Jun 25 Through a haze

The palm oil produced by forest-burning companies in Indonesia is a key ingredient in instant noodles.

SINGAPORE - Like many people, I searched to buy the N95 face masks only after I read that they were sold out everywhere.

When I found that everyone else had them except me, that, of course, was when I absolutely had to have them.

When the masks became impossible to obtain, I became angry and wanted to lash out at someone, such as the smug mask-wearing public around me who showed off their foresight.

Then I remembered all the public service messages telling me to keep these face filters on hand for bird flu outbreaks. It was advice which I ignored. I do not like to be told what to do; I thought it was a big fuss about nothing, and probably a scam whipped up by the shills working for Big Mask anyway.

To get things sorted, I made up a shopping list, a Catalogue Of Things I Needed Yesterday. In it are N95 masks, a first-aid kit, gloves and enough hand sanitiser to float a canoe - the basic Doomsday package minus the nail-studded baseball bat and large dog on a chain.

Luckily, my old SAF helmet is still with me, but I can't remember where I put it. I'll just cross my fingers and hope that when The End comes, it won't require skull protection.

I know people who are trying to turn away from the evil palm oil corporations and their products, because they have been named as the burners. After extensive research, that is, a quick Googling, I found that the stuff is in almost everything: from soaps and face creams to desserts and instant noodles. To hit these companies where it hurts, all I need to do is starve, stop bathing, and get used to really flaky elbow skin.

Getting rid of palm oil products might be a bit tricky, then. But I am angry and want to do something.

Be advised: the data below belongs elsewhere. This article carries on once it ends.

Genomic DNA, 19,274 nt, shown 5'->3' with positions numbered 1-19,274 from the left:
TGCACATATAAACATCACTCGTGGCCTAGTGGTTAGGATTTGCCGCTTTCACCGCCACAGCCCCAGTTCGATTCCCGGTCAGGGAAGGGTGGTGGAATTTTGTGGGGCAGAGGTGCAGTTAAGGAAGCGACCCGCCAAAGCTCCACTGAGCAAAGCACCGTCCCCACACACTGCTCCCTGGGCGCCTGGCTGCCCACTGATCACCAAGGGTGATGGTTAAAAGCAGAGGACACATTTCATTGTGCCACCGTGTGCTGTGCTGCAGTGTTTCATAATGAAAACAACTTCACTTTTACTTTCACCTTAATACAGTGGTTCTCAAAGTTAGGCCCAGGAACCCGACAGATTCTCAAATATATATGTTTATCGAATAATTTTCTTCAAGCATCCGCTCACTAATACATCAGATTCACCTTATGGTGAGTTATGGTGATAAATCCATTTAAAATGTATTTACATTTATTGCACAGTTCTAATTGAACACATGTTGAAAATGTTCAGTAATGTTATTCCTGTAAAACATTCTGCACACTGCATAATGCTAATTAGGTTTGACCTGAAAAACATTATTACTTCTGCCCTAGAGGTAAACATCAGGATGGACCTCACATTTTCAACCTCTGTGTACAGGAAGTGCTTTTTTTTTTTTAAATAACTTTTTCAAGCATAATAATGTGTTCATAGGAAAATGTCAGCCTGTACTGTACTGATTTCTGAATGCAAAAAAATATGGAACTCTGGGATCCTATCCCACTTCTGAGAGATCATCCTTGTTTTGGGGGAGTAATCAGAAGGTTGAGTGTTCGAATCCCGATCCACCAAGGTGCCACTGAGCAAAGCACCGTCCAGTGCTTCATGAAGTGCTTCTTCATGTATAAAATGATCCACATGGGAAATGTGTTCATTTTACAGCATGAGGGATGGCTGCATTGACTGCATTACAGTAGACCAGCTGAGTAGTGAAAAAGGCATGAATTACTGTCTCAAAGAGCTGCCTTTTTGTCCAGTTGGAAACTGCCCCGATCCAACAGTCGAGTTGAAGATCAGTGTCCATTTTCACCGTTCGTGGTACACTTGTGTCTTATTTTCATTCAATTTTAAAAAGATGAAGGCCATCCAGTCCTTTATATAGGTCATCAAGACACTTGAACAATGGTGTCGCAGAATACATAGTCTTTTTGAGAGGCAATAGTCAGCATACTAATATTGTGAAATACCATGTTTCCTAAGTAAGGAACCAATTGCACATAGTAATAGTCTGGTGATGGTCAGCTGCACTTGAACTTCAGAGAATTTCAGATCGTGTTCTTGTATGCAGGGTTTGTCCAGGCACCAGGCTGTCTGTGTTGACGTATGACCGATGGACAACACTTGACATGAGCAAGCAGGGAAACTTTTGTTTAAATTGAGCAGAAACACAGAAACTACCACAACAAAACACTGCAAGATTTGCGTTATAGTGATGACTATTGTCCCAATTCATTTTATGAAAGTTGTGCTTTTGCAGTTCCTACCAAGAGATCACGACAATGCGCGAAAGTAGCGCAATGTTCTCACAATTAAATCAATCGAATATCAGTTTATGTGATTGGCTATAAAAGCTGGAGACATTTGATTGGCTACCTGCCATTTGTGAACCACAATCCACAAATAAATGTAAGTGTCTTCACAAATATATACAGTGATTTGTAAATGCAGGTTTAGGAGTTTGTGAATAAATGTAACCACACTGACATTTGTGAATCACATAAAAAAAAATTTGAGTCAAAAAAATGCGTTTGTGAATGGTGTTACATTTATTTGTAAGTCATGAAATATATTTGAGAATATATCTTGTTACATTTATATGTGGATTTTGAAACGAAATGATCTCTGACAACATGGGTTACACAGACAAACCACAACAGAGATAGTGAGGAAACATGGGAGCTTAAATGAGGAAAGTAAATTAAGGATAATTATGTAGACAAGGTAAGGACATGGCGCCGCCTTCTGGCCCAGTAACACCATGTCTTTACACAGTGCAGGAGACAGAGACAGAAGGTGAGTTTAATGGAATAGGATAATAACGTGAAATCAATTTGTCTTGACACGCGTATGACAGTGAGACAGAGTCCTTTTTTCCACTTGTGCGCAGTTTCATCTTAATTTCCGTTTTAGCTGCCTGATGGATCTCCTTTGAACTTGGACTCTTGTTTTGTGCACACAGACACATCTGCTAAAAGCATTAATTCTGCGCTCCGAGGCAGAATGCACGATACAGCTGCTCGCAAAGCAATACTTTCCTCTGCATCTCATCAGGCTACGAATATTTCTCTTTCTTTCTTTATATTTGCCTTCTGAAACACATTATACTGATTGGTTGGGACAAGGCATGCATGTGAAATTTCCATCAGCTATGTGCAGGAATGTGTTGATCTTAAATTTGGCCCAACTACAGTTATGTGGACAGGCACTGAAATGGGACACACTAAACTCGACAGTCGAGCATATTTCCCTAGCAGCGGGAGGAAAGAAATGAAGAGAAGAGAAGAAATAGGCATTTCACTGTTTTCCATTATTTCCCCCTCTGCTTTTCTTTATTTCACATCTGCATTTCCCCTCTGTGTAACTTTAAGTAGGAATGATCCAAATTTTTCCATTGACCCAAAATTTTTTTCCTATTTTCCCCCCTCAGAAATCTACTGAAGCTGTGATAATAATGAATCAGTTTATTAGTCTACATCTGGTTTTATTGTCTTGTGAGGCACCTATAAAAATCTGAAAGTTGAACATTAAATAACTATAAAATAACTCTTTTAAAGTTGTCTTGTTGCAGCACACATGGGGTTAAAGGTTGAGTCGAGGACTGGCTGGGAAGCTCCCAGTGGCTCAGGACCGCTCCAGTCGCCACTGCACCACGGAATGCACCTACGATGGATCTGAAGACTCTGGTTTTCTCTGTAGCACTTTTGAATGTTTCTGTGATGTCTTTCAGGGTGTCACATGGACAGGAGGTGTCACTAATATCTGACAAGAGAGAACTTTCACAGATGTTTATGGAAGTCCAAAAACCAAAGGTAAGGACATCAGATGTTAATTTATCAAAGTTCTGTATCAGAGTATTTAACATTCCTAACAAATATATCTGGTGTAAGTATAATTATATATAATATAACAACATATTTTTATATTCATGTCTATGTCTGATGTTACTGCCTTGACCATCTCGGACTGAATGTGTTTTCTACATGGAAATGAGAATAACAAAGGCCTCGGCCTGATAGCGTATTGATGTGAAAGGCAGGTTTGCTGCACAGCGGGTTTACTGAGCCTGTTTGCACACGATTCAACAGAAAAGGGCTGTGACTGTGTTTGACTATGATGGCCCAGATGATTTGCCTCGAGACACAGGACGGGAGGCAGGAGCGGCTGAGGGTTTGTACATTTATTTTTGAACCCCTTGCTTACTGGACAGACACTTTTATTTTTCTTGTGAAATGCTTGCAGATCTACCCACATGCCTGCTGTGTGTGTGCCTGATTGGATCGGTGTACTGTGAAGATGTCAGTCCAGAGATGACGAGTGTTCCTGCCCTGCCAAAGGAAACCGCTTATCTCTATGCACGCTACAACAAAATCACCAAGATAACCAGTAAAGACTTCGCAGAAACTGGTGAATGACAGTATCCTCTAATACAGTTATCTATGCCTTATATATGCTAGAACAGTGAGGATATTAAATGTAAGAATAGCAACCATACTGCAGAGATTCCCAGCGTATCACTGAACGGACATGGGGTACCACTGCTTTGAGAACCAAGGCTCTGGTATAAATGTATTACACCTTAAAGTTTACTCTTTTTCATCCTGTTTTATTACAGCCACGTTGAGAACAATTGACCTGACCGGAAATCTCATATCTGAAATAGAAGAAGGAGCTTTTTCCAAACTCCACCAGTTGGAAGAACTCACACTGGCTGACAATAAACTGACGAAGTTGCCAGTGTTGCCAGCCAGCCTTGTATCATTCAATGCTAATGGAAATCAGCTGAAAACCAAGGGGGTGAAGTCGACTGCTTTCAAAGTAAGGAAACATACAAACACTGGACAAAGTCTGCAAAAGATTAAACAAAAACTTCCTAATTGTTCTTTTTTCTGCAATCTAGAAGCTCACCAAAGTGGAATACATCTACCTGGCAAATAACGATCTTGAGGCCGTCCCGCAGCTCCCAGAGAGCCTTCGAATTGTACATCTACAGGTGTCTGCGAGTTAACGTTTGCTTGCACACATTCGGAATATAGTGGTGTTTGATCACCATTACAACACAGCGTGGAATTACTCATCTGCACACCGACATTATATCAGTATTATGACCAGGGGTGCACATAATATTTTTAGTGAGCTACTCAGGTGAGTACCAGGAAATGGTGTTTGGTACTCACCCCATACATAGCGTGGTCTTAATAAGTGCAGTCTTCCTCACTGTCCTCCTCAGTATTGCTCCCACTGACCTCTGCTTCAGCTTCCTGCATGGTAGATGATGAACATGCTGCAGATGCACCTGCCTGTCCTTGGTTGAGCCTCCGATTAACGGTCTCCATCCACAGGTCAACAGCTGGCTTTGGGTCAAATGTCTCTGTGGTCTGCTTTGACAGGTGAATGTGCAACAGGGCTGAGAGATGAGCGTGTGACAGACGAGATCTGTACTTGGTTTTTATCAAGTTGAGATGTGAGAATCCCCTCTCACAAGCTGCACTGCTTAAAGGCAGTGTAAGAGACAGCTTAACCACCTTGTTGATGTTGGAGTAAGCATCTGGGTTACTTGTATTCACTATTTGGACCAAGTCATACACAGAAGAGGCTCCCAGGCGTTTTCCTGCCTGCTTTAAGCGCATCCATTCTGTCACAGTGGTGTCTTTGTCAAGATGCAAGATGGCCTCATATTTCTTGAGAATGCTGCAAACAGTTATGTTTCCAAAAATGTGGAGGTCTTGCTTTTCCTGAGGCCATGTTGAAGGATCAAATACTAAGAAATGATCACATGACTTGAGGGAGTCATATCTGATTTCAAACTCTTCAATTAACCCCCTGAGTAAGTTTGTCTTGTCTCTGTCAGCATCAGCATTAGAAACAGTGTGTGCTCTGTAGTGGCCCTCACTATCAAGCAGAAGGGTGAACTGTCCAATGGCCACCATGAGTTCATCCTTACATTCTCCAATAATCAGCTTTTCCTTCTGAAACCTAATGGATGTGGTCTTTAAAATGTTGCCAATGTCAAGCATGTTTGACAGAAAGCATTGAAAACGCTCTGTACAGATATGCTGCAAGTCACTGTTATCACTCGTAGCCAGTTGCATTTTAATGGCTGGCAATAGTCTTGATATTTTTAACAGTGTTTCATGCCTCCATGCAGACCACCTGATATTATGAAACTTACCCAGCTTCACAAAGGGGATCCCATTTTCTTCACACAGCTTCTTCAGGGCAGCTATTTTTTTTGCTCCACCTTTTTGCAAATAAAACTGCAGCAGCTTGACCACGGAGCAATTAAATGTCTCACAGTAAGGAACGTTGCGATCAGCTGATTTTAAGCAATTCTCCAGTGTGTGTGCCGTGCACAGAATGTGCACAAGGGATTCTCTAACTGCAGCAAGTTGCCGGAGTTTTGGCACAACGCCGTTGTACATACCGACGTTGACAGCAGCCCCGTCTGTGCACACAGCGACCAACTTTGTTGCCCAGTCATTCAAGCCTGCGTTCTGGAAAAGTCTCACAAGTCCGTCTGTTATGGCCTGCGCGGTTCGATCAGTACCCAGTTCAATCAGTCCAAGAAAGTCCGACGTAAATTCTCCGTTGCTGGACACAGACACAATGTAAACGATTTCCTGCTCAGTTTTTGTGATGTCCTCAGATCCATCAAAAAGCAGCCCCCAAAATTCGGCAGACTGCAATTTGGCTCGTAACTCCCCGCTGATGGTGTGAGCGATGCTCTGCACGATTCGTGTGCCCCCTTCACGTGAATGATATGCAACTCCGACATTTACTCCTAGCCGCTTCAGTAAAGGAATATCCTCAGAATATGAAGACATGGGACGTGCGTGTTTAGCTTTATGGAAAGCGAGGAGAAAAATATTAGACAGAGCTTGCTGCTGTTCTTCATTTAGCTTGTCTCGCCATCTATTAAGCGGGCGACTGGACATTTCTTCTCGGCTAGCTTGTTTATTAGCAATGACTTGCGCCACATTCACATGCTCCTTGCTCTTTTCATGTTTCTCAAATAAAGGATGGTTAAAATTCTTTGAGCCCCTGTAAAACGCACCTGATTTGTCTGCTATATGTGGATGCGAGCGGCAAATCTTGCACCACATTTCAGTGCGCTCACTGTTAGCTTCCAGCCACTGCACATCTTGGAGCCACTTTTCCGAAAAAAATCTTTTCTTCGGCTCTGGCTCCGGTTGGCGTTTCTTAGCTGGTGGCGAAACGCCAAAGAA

So if I can't avoid the products, could I boycott the companies?

That is going to be even harder.

Last week, a check by The Straits Times of Singapore-listed companies with Indonesian palm oil operations found each one saying that it adhered to a zero-burn policy.

One of these companies with a no-burn policy mentioned in the story is Golden Agri-Resources, part of the Sinar Mas conglomerate.

In keeping with the PSI level, things got much foggier last Friday.

The Sinar Mas group, vilified by the environmental group Greenpeace as a forest destroyer, was also outed as an alleged peat burner by the Indonesian government. The group has a finger in a lot of pies, and supplies raw materials that go into paper and food products, many of which, I'm sure, can be found in my home now.

Look, I could last a few days without showering, but you will have to pry my loo paper from my cold dead fingers. So really, it could well be that a large part of why I reek of smoky Indonesian peat is because of my fondness for cheap noodles. I am sacrificing my lungs for my belly.

A large part of the blame falls on me, then. While the grown-up in me understands that fact, the child in me still wants to lash out.

And as if he were reading my mind, an Indonesian official with the imposing title of Coordinating Minister for People's Welfare, Mr Agung Laksono, told reporters that "Singapore shouldn't be like children, in such a tizzy".

Lots of people here have been upset by that remark, but at least in my case, he does have a point; he's not the first person to have called me immature. If he really wanted to hurt my feelings, he should have said "Wow, you've really aged in the last few months", or worse, "Have you put on a bit of weight?".

Those are fighting words.

Childish and in a tizzy? I felt like a flighty heiress in a Jane Austen novel. Rather than feeling chastised, I got a delicious retro thrill from it.

It's rare to be called childish in these times. That word seems to have fallen out of fashion, I'm not sure why. It might be because the only people who use it as a scold are children, who seem to dislike other children acting like children.

If you have heard seven-year-olds argue, you will know what I mean.

So thanks, Mr Agung. You could have said something really mean about my hair, but instead you talked about how I reminded you of a youthful person. You know what Mr Agung? You don't look so bad yourself.